Do you have a great idea for a business, but don’t know where to start? You’re not alone. Sixty-six percent of millennials dream of starting their own businesses, yet only two percent of millennials are actually fully self-employed in their own businesses.

Clearly, more help is needed for young people who are looking to become entrepreneurs.

Colleges have begun stepping up to the challenge of training young entrepreneurs, and it’s starting to become a booming business.

Between 1985 and 2008, there was a 20-fold increase in college entrepreneurship programs. Every year, there is more and more demand as people decide to dip their toes in the tricky world of entrepreneurship in a (relatively) safe and supportive environment.

Today, you can find a wide range of entrepreneurship programs at most major colleges and universities.

Almost all of them have some kind of start-up accelerator program designed to take students from the idea phase to an actual, developed business plan – or even a full-fledged, profitable business.

Traditionally, college is thought of as a place to get educated for a straight-laced career. It's not necessarily to help you become an entrepreneur. So I decided to find out what colleges are doing differently these days.

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Why Go Into an Entrepreneurship Program?

Most people think that to be a great entrepreneur, you need to just get out there and do it. There are certainly successful entrepreneurs around today who prove that it’s possible. But there are also plenty of people who learn lessons the hard way.

“You hear the examples of the people that either dropped out of high school or dropped out of college or did it very rogue, but the reasons that you hear about that is because it's so rare,” says Sarah Hill, the program manager at Arizona State University’s Entrepreneurship + Innovation program.

Jessica Rawley, the assistant program director at Colorado State University’s Entrepreneurship Institute, agrees. “Yes, you could go out there and you could do it yourself, and a lot of people have been successful in doing that,” she says. “I would wager to say that it probably took them longer. They probably made more mistakes.”

It’s difficult to pin down whether these entrepreneurship programs will give your business a higher chance of success. But every single program has examples of students who are still running successful businesses long past graduation. Even if you aren’t successful, you’ll still gain a valuable skill set that will serve you in just about every area of life.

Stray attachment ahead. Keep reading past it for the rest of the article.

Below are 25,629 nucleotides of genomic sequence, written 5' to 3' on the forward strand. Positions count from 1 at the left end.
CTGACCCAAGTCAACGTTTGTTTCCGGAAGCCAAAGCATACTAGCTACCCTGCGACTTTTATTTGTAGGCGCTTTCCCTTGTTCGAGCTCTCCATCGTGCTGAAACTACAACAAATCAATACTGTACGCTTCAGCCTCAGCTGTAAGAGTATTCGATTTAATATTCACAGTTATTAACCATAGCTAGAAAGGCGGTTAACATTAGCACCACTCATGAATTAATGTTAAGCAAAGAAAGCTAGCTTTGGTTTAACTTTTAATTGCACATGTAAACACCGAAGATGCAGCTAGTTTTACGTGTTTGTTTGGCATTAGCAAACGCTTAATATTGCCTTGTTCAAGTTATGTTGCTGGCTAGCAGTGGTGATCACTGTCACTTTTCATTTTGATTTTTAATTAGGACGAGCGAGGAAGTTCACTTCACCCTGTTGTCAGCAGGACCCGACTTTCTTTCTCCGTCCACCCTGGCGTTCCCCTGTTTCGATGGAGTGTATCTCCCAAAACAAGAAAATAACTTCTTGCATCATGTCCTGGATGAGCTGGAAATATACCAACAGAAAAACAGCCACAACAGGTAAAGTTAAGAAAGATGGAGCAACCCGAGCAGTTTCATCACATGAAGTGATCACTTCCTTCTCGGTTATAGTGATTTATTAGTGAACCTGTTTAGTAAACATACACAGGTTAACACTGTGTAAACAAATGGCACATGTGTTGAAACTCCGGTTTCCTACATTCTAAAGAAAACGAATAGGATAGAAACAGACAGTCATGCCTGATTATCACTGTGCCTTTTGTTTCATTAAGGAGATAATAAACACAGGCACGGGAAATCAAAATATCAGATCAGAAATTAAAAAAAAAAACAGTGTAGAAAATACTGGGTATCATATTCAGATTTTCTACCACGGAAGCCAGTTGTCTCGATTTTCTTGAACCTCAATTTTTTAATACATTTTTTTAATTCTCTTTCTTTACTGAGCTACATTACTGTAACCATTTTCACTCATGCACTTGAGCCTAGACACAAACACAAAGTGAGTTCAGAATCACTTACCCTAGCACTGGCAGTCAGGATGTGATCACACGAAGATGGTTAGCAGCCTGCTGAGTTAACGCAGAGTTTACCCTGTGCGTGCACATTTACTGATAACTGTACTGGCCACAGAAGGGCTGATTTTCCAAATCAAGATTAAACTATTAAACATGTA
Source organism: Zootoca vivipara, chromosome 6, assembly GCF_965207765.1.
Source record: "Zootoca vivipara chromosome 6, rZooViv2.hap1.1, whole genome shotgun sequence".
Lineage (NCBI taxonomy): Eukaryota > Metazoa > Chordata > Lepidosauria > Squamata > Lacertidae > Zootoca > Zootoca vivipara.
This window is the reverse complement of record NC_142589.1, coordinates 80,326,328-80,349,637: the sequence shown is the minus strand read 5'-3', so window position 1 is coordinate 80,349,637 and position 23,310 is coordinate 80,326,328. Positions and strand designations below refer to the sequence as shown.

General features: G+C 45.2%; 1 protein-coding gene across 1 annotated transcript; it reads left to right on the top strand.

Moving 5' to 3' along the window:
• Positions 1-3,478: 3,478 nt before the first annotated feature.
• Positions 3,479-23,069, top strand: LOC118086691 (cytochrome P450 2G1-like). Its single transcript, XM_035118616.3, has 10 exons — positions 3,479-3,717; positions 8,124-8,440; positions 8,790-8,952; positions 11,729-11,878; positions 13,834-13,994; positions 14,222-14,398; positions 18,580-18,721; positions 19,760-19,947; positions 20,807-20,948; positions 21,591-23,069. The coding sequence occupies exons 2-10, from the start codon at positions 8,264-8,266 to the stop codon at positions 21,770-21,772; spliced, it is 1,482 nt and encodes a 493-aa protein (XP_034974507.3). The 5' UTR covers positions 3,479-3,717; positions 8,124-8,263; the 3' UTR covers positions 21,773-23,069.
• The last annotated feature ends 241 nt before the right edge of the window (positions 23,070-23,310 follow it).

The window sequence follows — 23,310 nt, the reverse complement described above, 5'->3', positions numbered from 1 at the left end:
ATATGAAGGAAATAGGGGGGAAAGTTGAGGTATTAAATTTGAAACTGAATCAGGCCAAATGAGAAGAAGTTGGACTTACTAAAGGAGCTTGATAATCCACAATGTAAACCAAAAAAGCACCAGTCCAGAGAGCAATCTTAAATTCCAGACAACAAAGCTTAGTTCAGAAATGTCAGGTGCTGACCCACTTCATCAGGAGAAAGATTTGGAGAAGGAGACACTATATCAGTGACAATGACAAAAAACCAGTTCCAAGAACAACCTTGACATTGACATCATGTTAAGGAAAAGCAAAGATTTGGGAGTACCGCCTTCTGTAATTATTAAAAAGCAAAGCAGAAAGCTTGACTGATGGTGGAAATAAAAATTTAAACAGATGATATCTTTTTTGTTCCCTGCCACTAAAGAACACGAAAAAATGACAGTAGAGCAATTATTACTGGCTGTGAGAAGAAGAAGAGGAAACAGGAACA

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What If People Don’t Have Business Backgrounds?

For most people, learning entrepreneurship skills can be a real challenge, especially if they have little or no business training or background. That doesn’t mean that these people don’t have great ideas.

Sometimes, the best ideas come from people who don't know anything about business at all!

“It’s a lot harder for those people that don’t have a business background,” Rawley says.

“They have to do a lot more reading and getting up to speed. But they’re doing it all within the context of their own business, and I think that makes it a lot easier. You’re not doing this for a class. You’re doing this as a business you want to run. Definitely, you can just jump in. I think that’s sort of the lesson of entrepreneurship.”

How Do Entrepreneurship Programs Work?

Most colleges and universities offer several programs, but the backbone of most of them is some sort of start-up accelerator, such as CSU’s Venture Accelerator Program or ASU’s “Startup Accelerator.”

There are some colleges out there that are upping their game with entrepreneurship programs – not just providing the average degree.These entrepreneurship programs are typically broken up into phases over two or more semesters, and focus on getting students to work hands-on on a different aspect of business development.

For example, in CSU’s Venture Accelerator Program, students initially work with two general business mentors from the community to hone down their idea. Then students work with new mentors who have specific expertise in the areas they’ll need, such as manufacturing, e-commerce, or packaging.

CSU even helps place students in community programs designed to take people further as they launch their business.

“Are you going to be successful just because you come to this program? No. Are you potentially going to be more successful quicker because you do a program like this? That would be the idea,” says Rawley. Moreover, you can have a great idea, but your business could still fail for any number of reasons.

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How You Can Take Advantage of University Entrepreneurship Programs

For most entrepreneurship programs, you need a small team of people to start the business with you. At least one team member must be a student.

That means that if you yourself aren’t a student, you can still take advantage of these programs as long as you’re able to find a student to work with.

You might be wondering what the cost of all of this great support is. The answer? Most colleges and universities charge students very little, or even nothing.

Currently, CSU’s Venture Accelerator program costs $75 per person per semester. Arizona State University, which offers a wide range of programs, provides services completely free. New York University also provides services to students at no cost to them.

Now, if you’ll excuse me, I have the next big business idea to go think up …

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